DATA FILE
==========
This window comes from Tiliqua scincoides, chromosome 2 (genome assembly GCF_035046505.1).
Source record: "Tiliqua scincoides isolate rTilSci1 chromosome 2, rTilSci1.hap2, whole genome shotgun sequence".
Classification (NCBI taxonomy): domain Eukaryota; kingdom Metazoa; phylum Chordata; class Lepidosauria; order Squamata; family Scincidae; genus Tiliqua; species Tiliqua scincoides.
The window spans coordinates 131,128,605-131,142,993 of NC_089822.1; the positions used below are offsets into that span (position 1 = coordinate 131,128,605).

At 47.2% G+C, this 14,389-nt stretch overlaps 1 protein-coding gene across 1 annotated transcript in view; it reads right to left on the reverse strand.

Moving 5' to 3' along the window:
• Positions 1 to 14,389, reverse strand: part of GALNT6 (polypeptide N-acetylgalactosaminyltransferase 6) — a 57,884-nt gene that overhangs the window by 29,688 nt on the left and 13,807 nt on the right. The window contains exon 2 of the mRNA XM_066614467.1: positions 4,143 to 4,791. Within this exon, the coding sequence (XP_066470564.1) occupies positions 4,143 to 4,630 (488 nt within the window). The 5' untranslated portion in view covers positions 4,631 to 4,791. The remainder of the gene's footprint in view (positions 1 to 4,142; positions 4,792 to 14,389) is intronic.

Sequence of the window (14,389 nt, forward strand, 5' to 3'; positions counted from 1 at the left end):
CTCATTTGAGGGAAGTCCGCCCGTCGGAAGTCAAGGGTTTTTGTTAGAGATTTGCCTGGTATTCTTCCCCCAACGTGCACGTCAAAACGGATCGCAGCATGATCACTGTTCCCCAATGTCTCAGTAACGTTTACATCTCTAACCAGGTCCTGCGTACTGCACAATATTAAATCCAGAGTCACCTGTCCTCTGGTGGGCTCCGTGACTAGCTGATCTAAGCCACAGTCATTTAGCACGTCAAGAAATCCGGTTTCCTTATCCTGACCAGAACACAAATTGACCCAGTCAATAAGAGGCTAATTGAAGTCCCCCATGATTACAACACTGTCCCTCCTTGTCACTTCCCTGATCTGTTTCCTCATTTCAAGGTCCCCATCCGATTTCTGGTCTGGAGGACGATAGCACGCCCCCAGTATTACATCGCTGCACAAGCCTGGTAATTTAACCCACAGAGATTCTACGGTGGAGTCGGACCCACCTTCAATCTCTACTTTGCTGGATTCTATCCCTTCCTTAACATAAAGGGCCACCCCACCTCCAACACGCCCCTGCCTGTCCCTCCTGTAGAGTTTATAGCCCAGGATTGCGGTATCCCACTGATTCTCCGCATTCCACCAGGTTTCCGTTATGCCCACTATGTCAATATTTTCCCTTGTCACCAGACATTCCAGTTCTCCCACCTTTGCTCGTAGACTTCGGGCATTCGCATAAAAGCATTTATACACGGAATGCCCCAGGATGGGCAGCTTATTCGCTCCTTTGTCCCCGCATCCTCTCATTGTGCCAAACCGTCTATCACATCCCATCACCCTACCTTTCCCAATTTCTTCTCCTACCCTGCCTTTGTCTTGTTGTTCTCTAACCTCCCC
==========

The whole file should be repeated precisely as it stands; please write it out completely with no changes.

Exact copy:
This window comes from Tiliqua scincoides, chromosome 2 (genome assembly GCF_035046505.1).
Source record: "Tiliqua scincoides isolate rTilSci1 chromosome 2, rTilSci1.hap2, whole genome shotgun sequence".
Classification (NCBI taxonomy): domain Eukaryota; kingdom Metazoa; phylum Chordata; class Lepidosauria; order Squamata; family Scincidae; genus Tiliqua; species Tiliqua scincoides.
The window spans coordinates 131,128,605-131,142,993 of NC_089822.1; the positions used below are offsets into that span (position 1 = coordinate 131,128,605).

At 47.2% G+C, this 14,389-nt stretch overlaps 1 protein-coding gene across 1 annotated transcript in view; it reads right to left on the reverse strand.

Moving 5' to 3' along the window:
• Positions 1 to 14,389, reverse strand: part of GALNT6 (polypeptide N-acetylgalactosaminyltransferase 6) — a 57,884-nt gene that overhangs the window by 29,688 nt on the left and 13,807 nt on the right. The window contains exon 2 of the mRNA XM_066614467.1: positions 4,143 to 4,791. Within this exon, the coding sequence (XP_066470564.1) occupies positions 4,143 to 4,630 (488 nt within the window). The 5' untranslated portion in view covers positions 4,631 to 4,791. The remainder of the gene's footprint in view (positions 1 to 4,142; positions 4,792 to 14,389) is intronic.

Sequence of the window (14,389 nt, forward strand, 5' to 3'; positions counted from 1 at the left end):
CTCATTTGAGGGAAGTCCGCCCGTCGGAAGTCAAGGGTTTTTGTTAGAGATTTGCCTGGTATTCTTCCCCCAACGTGCACGTCAAAACGGATCGCAGCATGATCACTGTTCCCCAATGTCTCAGTAACGTTTACATCTCTAACCAGGTCCTGCGTACTGCACAATATTAAATCCAGAGTCACCTGTCCTCTGGTGGGCTCCGTGACTAGCTGATCTAAGCCACAGTCATTTAGCACGTCAAGAAATCCGGTTTCCTTATCCTGACCAGAACACAAATTGACCCAGTCAATAAGAGGCTAATTGAAGTCCCCCATGATTACAACACTGTCCCTCCTTGTCACTTCCCTGATCTGTTTCCTCATTTCAAGGTCCCCATCCGATTTCTGGTCTGGAGGACGATAGCACGCCCCCAGTATTACATCGCTGCACAAGCCTGGTAATTTAACCCACAGAGATTCTACGGTGGAGTCGGACCCACCTTCAATCTCTACTTTGCTGGATTCTATCCCTTCCTTAACATAAAGGGCCACCCCACCTCCAACACGCCCCTGCCTGTCCCTCCTGTAGAGTTTATAGCCCAGGATTGCGGTATCCCACTGATTCTCCGCATTCCACCAGGTTTCCGTTATGCCCACTATGTCAATATTTTCCCTTGTCACCAGACATTCCAGTTCTCCCACCTTTGCTCGTAGACTTCGGGCATTCGCATAAAAGCATTTATACACGGAATGCCCCAGGATGGGCAGCTTATTCGCTCCTTTGTCCCCGCATCCTCTCATTGTGCCAAACCGTCTATCACATCCCATCACCCTACCTTTCCCAATTTCTTCTCCTACCCTGCCTTTGTCTTGTTGTTCTCTAACCTCCCC